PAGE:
Leadership retreats are utilizing the precious, sought after time of leaders. Here are some ideas on how to spend it effectively and inclusively
After a few years of heavy virtual meetings, leaders are increasingly reconvening in person for deeper dive work. Yet, this shift has not been easy for most leaders. With leadership retreats and off sites on the rise, here are some things to consider in ensuring their effectiveness:
- Prioritize discussion over presentations
- Have inclusive, immersive activities
- End with next steps and accountability
Leadership retreats often cost six figures – accounting for compensation of executives, food, location and activities. That is a large budget item, one that should have a positive return on the investment. Let’s unpack how to facilitate an inclusive meeting that maximizes the ROI.
Prioritize discussion over presentations
Presenting information should be done by email or in a pre-read for the retreat. It is a terrible use of leadership’s time to listen to a presentation they could have been read in advance. Valuable in-person time needs to prioritize discussion of real issues leaders are facing. Have a strategic set of key questions that need to be resolved for future success. Consider some of these starting point questions:
- What does success look like for our organization (3-5 years out)?
- What are the challenges that we have to face to achieve that success?
- What makes us unique from our competition?
- What do our customers want that we do not currently offer?
- What does support look like for our employees?
- What are the critical priorities to achieve future success (3-5 per leader)?
Leadership retreats should be about asking big questions. Questions that leaders don’t know the answers to and that require healthy debate. Outside facilitators can help garner different perspectives and ensure equitable participation from the leadership team. When someone dominates the meeting, it is harmful to the whole team. Ground rules to start help to set the tone for discussion over monologues.
Have inclusive, immersive activities
Gone are the days of trust falls and rope climbing courses to build psychological safety. Instead, activities that immerse people in a shared experience are key. Human beings are social creatures and once they connect in a shared experience together (especially in person), they form deeper connections and bonds. This allows leaders to bring up challenges they might not want to surface and be proactive in solving problems versus shying away from them or blaming others.
One of my favorite in-person activities for leadership retreats is Visual Explorer. Leaders walk around the room with a prompt about how they’re feeling right now or the current state of the business and are asked to pick a visual image that most closely represents their feelings. This disrupts the norm. Often feelings are compartmentalized in the workplace even though humans are deeply emotional creatures. Setting the tone with a vulnerable exercise like this helps people shed their inauthentic work personas and show more of their human Side. It helps to set the tone for openness and psychological safety.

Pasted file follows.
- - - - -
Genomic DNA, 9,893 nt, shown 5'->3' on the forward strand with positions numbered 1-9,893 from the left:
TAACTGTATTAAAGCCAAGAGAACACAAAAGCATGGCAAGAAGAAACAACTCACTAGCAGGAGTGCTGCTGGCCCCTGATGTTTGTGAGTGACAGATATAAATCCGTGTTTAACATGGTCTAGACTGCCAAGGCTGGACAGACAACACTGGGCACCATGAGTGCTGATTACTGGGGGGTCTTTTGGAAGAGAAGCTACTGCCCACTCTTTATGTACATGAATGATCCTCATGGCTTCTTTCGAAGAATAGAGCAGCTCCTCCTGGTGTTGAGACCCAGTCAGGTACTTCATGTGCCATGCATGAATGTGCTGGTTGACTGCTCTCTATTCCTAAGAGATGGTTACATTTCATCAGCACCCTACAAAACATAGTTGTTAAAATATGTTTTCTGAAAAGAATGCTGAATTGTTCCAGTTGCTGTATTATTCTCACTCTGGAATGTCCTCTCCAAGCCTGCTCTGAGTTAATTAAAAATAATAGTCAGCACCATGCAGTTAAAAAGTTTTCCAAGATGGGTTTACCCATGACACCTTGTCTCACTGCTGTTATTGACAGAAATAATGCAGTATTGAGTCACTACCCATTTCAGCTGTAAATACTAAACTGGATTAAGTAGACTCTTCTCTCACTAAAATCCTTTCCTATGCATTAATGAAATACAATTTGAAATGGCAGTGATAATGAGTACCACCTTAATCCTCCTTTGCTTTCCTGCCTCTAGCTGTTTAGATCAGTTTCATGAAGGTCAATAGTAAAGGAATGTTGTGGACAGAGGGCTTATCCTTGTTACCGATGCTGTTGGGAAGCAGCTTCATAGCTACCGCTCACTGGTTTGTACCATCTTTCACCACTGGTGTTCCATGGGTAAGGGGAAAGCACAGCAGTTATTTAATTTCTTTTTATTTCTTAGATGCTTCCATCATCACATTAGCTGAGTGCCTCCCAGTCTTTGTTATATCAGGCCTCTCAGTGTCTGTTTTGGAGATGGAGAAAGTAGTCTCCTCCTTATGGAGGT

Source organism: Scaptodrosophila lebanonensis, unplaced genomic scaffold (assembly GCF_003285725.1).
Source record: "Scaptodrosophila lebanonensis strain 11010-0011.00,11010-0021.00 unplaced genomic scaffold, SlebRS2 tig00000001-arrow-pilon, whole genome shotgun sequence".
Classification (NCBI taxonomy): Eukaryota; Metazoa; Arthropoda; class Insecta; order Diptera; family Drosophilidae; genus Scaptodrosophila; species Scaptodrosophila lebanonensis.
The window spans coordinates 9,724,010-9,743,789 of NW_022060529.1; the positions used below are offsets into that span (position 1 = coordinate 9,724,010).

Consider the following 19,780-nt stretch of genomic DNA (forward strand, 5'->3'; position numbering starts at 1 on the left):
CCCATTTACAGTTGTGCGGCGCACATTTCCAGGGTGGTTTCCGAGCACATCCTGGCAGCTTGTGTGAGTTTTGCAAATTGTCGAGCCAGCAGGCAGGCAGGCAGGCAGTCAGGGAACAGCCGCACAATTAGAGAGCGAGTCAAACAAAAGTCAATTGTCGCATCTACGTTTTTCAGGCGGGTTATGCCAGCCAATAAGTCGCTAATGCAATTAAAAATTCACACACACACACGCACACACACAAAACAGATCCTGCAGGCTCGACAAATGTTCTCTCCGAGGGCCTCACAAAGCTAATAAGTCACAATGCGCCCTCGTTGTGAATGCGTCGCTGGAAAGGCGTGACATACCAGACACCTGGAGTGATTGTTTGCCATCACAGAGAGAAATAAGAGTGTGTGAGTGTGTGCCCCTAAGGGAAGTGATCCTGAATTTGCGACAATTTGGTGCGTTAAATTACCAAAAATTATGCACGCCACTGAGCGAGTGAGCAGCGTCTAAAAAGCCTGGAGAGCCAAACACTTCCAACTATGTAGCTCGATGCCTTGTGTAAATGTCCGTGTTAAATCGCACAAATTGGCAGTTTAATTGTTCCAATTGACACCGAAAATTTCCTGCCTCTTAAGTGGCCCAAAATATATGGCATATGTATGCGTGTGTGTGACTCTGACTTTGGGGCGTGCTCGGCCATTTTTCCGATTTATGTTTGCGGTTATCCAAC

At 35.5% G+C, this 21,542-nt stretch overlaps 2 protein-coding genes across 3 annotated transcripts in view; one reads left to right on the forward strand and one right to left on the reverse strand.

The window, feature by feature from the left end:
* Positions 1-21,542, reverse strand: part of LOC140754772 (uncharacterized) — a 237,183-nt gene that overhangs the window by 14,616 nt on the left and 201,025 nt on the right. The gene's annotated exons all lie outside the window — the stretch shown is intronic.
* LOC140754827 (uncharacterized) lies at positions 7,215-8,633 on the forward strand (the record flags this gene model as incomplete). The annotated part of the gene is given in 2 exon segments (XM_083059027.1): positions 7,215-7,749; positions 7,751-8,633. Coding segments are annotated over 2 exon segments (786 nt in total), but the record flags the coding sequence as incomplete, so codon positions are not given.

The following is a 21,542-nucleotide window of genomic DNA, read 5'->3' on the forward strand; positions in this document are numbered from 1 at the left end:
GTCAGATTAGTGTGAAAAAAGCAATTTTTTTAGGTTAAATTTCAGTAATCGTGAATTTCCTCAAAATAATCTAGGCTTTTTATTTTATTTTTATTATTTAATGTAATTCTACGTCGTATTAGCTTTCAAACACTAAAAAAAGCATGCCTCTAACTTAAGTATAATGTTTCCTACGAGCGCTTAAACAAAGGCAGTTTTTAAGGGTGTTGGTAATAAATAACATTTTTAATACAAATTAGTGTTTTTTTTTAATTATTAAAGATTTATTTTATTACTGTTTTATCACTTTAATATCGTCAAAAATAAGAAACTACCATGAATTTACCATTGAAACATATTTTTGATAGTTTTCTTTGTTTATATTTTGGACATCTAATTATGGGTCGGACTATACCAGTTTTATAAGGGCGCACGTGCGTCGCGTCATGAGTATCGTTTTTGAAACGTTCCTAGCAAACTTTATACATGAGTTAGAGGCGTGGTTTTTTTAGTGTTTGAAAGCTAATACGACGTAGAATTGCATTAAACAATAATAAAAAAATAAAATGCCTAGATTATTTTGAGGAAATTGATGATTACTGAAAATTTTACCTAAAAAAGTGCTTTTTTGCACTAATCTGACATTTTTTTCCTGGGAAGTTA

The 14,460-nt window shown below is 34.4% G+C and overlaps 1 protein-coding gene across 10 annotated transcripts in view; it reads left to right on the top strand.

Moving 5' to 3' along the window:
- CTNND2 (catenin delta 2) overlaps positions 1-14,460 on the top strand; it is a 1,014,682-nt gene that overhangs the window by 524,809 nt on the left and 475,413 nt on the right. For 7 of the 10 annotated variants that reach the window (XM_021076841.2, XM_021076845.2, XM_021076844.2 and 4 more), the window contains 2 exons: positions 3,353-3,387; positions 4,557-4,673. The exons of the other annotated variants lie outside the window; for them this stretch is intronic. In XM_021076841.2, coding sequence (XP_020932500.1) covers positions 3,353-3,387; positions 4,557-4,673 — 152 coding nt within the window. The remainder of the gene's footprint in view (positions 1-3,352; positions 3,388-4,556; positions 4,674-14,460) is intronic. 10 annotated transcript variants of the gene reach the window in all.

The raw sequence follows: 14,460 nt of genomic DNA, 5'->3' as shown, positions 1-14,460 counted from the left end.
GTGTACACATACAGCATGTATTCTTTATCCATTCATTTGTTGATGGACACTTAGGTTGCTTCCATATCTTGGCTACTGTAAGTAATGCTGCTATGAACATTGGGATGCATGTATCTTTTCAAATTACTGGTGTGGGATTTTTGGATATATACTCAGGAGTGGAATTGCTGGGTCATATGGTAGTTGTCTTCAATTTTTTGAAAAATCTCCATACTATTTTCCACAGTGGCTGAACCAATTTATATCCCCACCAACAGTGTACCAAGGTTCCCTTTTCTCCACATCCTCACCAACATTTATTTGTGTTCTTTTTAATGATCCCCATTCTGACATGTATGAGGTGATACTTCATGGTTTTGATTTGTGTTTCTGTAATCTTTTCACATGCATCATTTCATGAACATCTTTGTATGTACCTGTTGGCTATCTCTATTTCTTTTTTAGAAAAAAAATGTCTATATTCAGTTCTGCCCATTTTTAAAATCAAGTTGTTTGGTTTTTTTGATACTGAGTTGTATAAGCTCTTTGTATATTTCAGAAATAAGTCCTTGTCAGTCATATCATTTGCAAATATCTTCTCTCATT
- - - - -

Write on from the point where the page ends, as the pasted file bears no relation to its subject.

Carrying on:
One of my clients uses a This is Me Wheel tool to facilitate discussion and help leaders get to know each other. The key is to get people talking and sharing, and not just about business. By focusing on the whole human, leaders can connect and talk through more difficult topics when back in the day-to-day work environment. I also have a plethora of activities and tools from our work on Allyship in Action.
End with next steps and accountability
Priya Parker, author of The Art of Gathering, recommends that leaders spend a considerable amount of time at the end of the gathering to decide what was decided. Often there’s a hurried conclusion to the meeting and people scurry off back to their day jobs and email boxes full of other priorities. I’ve seen so many well-intentioned leadership teams leave retreats with action items that people are not accountable for. I recommend at least 10% of the retreat’s time spent on making real life decisions and assigning people, resources and timelines to support the action plans.
A follow-up to the Retreat is also necessary. Usually, two to four weeks after the retreat, have a meeting to connect on action plans with leaders accountable for sharing updates. This forum should continue the theme of psychological safety – no one is in trouble, the idea is to talk through challenges and ideas to inform future success.
At Next Pivot Point we have lots of resources to help you facilitate successful diversity and inclusion training. Schedule some time with our team today to discuss where to start or how to do better. You can also check out: